We are Negroes.  Get used to it!

What is your take on the general use of Negro in the first place?  How do you feel about the placement of “Negro” on the the U.S. Census?  How do you feel about the capitalization of  “Negro” or “Black?” in general?  Are black folks getting bent out of shape over this whole thing?  Should whites have even breached this subject or just let it be what it be?

Keep it uppity and keep it truthfully radical, JLL

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6 responses to “I’m Proud To be an Uppity ‘Negro’ In The 2010 Census

  1. “What results is, again, this anti-intellectual approach to dealing with socio-cultural issues such as this. We approach this topic with the critical thinking equivalent of a 2nd grader and we’re stuck spinning our wheels and never moving forward.”

    There it is…

    I’ve been having this discussion on my FB page for days now and this is exactly what I expressed. But yet, niggas don’t hear me tho!

    lol

    Excellent post and breakdown, my brother.

  2. I’ve privately thought to myself before that “Negro” is the most dignified-sounding and least clumsy umbrella title for [Americans of African descent]. And of course, to myself those thoughts remained.

    Depending on how I skew my thinking, “Negro” conjures up images of oppressed people in rags or a proud dignified people united in purpose.** And I have to work harder to make the first one click mentally. So…yeah. But that’s me. Speaking for anyone else, especially for anyone outside one’s own race, puts one in Glenn Beck territory. And I don’t want to go there, so.

    About the census—-great. So some [Americans of African desecent] have decided to join the idiot TeaBaggers in boycotting the census, though for different reasons. Wonderful. How much stupid can there possibly be to pass around? There is WAY too much sharing going on. Why hasn’t the Surgeon General issued a warning yet?

    **For me, [the n-word] conjures up a sneering, frecklefaced white boy with jug ears snickering to himself as he spits the word out. Search me. Maybe it was a movie I saw once.

    • @ Marbles

      Interesting to say “Americans of African descent.”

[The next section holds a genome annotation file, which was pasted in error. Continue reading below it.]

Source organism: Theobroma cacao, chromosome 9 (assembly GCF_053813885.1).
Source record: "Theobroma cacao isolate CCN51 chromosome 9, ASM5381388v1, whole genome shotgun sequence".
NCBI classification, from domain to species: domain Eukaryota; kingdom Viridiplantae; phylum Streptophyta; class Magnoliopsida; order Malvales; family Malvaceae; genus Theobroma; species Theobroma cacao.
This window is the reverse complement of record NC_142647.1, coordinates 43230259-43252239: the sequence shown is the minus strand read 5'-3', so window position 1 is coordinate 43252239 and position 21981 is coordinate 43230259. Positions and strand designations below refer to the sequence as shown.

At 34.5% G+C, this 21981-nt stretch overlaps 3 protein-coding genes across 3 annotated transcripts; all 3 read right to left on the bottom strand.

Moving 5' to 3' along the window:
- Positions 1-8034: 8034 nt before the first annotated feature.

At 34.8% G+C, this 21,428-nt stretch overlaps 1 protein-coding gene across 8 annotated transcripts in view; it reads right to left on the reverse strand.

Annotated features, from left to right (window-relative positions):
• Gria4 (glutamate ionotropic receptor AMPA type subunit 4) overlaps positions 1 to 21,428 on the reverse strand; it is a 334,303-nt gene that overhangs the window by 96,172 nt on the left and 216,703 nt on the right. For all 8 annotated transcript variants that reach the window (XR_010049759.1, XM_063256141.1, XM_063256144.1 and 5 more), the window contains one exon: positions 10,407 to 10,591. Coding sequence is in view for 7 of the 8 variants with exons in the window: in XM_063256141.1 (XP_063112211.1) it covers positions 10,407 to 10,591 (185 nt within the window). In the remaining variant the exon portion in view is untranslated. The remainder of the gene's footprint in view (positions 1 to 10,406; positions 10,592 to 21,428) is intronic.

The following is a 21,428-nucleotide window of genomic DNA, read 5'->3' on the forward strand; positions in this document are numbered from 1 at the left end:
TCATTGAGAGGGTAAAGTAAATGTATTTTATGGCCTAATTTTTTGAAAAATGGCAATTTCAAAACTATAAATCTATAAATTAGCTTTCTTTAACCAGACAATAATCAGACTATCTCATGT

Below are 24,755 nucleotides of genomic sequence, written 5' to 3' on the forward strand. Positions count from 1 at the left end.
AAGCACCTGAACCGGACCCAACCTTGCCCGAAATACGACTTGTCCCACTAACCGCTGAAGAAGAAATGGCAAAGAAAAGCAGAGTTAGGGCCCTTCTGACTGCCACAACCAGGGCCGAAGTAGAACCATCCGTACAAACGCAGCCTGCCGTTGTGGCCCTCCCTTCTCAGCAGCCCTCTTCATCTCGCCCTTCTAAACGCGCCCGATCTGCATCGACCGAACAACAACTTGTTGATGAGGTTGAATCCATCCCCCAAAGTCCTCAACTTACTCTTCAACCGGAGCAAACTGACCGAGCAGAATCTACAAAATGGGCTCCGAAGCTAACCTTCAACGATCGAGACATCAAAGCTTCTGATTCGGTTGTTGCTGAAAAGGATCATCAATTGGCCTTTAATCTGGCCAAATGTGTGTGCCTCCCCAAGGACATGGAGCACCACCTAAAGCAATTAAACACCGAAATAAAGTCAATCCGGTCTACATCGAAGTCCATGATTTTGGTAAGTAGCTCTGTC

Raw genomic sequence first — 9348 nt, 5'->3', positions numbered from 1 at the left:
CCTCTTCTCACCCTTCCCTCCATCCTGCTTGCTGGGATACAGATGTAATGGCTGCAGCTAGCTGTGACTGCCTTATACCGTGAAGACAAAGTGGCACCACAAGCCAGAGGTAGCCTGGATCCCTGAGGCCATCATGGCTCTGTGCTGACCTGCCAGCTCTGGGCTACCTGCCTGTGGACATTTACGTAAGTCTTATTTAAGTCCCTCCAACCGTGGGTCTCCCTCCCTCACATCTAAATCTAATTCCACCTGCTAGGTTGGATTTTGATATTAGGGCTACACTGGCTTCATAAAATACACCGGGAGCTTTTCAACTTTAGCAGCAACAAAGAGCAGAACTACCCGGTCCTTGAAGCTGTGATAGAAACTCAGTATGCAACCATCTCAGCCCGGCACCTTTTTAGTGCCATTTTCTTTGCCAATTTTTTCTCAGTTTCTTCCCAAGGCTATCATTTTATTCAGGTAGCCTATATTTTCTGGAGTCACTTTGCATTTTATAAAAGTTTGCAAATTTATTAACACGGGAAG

I always tend to say “descendant of Africans in America” simply because at times we’re not always afforded the privileges of being native born Americans.

      • “Descendents of Africans in America” is probably the closest thing to airtight it’s possible to get.

        Incidentally, columnist Leonard Pitts often refers to “African America.” He’s the only one I’ve happened to see use that. Can’t be the only one, period, though.

  3. Wonderful break down. When I first got wind that “we” were upset about Negro being added to the census, I sort of held my breath waiting for the part of the story that would make me angry, or sad, or something. But the story started and ended with… they added Negro to the classification for black people.

    (blank stare) Okay, and?

    I thought I was the only person who simply did not have a problem with the addition. I refer to myself as black, african-american, negro… interchangeably. I do not have a problem with the word and it doesn’t make me feel stripped of anything at all. All of the political correctness of this term and that is just useless posturing which amounts to nothing. Eh. So what?

    I am an uppity negro and if I’m not now, I certainly aspire to be.

  4. Recently, I found the 2010 Census form hanging on my door. As I began filling it out, I came across a dilemma. The U.S. government wants to know if my children are adopted or not and it wants to know what our races are. Being adopted myself, I had to put “Other” and “Don’t Know Adopted” for my race and “Other” and “Don’t Know” for my kids’ races.

    Can you imagine not knowing your ethnicity, your race? Now imagine walking into a vital records office and asking the clerk for your original birth certificate only to be told “No, you can’t have it, it’s sealed.”

    How about being presented with a “family history form” to fill out at every single doctor’s office visit and having to put “N/A Adopted” where life saving information should be?

    Imagine being asked what your nationality is and having to respond with “I don’t know”.

    It is time that the archaic practice of sealing and altering birth certificates of adopted persons stops.

    Adoption is a 5 billion dollar, unregulated industry that profits from the sale and redistribution of children. It turns children into chattel who are re-labeled and sold as “blank slates”.

    Genealogy, a modern-day fascination, cannot be enjoyed by adopted persons with sealed identities. Family trees are exclusive to the non-adopted persons in our society.

    If adoption is truly to return to what is best for a child, then the rights of children to their biological identities should NEVER be violated. Every single judge that finalizes an adoption and orders a child’s birth certificate to be sealed should be ashamed of him/herself.

    I challenge all readers: Ask the adopted persons that you know if their original birth certificates are sealed.